After finishing the CORDIC routine for logarithms I started on the CORDIC routine for trig functions. For this I needed a different look up table and a different function, but it didn't take up much room in the flash. The table for pre-computed logarithms is stored compactly in flash and the same routine that unpacks it into the external memory is also used to unpack the trig table. With this I can calculate sine, cosine, tangent, and arctangent. It should also be possible to calculate arcsine as well but I haven't tried yet.

To test these new function I tried calculating atan(tan(37)). When using 16 decimal places for the calculations this gives the answer 36.9999999999999781, which is pretty accurate. Unfortunately, this took over two seconds, which is just too slow. The logarithm and powers of e functions were at least twice as fast. In order to speed things up I tried to eliminate as many reads and writes to the external memory as I could. One thing I didn't notice when I wrote the original functions is that the loop condition for a for loop is recalculated each iteration. When the condition depends on a variable in external memory, the variable is fetched on every iteration, which is wasteful if the variable hasn't changed. After changing the code to use local copies of external variables whenever possible, I was able to cut down external memory access by almost 25%.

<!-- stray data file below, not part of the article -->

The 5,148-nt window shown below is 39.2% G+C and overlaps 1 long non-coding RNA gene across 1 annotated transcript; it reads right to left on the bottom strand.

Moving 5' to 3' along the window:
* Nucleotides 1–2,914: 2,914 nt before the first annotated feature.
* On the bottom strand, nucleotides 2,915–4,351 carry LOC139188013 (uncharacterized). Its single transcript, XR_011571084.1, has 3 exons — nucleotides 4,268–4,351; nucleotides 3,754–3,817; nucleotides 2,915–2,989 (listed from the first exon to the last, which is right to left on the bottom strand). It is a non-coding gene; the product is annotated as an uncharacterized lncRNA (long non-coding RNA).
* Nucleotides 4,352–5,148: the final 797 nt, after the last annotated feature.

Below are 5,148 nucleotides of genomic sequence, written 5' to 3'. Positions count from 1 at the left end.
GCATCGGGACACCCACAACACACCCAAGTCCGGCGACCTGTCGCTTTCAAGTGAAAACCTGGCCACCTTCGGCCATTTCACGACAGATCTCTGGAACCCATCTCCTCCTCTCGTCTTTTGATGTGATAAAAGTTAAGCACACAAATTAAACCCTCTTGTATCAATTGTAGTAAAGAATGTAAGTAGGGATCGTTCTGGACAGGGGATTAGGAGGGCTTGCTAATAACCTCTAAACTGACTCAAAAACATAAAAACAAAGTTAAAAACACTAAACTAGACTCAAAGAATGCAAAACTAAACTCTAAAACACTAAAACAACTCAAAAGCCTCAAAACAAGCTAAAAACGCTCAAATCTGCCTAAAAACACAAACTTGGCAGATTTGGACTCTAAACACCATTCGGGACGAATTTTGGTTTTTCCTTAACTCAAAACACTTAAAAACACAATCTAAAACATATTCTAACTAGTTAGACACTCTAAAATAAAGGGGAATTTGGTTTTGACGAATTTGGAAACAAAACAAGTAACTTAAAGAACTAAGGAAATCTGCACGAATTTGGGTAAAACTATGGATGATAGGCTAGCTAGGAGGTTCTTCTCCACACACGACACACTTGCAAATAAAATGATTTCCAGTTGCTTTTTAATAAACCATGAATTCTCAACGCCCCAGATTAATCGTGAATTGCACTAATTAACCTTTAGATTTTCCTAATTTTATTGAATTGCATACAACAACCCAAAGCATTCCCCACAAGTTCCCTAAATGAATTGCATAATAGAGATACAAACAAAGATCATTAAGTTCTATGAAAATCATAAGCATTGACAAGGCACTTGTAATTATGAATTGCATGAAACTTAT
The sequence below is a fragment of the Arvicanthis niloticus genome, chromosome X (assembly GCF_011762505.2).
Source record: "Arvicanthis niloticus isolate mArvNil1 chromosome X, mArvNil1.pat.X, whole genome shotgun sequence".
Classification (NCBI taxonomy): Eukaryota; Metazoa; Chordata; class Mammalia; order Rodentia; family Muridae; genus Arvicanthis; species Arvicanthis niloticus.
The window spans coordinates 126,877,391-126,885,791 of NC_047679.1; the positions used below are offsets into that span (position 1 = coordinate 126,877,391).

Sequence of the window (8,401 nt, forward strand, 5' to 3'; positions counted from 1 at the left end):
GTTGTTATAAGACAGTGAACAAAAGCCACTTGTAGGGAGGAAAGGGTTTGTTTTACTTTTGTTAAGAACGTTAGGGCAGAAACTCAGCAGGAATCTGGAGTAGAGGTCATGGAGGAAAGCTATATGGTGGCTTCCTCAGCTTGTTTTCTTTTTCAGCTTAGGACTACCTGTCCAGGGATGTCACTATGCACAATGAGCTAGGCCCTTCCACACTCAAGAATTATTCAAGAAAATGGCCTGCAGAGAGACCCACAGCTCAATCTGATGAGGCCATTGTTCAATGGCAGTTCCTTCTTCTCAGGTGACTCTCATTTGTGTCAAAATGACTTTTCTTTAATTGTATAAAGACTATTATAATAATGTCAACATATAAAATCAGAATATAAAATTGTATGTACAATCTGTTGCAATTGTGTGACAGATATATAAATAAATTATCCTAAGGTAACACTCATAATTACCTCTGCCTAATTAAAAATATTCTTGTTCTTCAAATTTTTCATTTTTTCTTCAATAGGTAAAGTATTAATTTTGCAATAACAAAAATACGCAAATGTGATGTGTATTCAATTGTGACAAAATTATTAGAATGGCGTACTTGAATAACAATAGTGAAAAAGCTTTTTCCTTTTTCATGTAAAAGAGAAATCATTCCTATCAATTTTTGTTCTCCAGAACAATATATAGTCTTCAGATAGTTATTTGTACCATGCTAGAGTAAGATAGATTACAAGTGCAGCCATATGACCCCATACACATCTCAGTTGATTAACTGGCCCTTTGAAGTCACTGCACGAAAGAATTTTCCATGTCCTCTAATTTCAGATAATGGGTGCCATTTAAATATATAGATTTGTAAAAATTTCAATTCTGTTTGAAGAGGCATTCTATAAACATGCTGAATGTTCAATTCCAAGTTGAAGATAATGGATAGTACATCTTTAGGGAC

25% wasn't quite enough so I looked at the code I was using to right shift. This allows me to divide numbers by 2 quickly but takes some extra coding since shifting in BCD is a little more complicated than a normal binary shift. Because of the extra work involved in keeping everything straight during BCD shifting, I was doing shifts one bit at a time. This means a 58 bit shift, for example, would simply do 58 shifts of 1 bit each. As you can imagine this is not efficient and was a big part of the slow down in the code. My solution was to use as many 4-bit shifts as needed, then a few 1 bit shifts at the end to finish it off.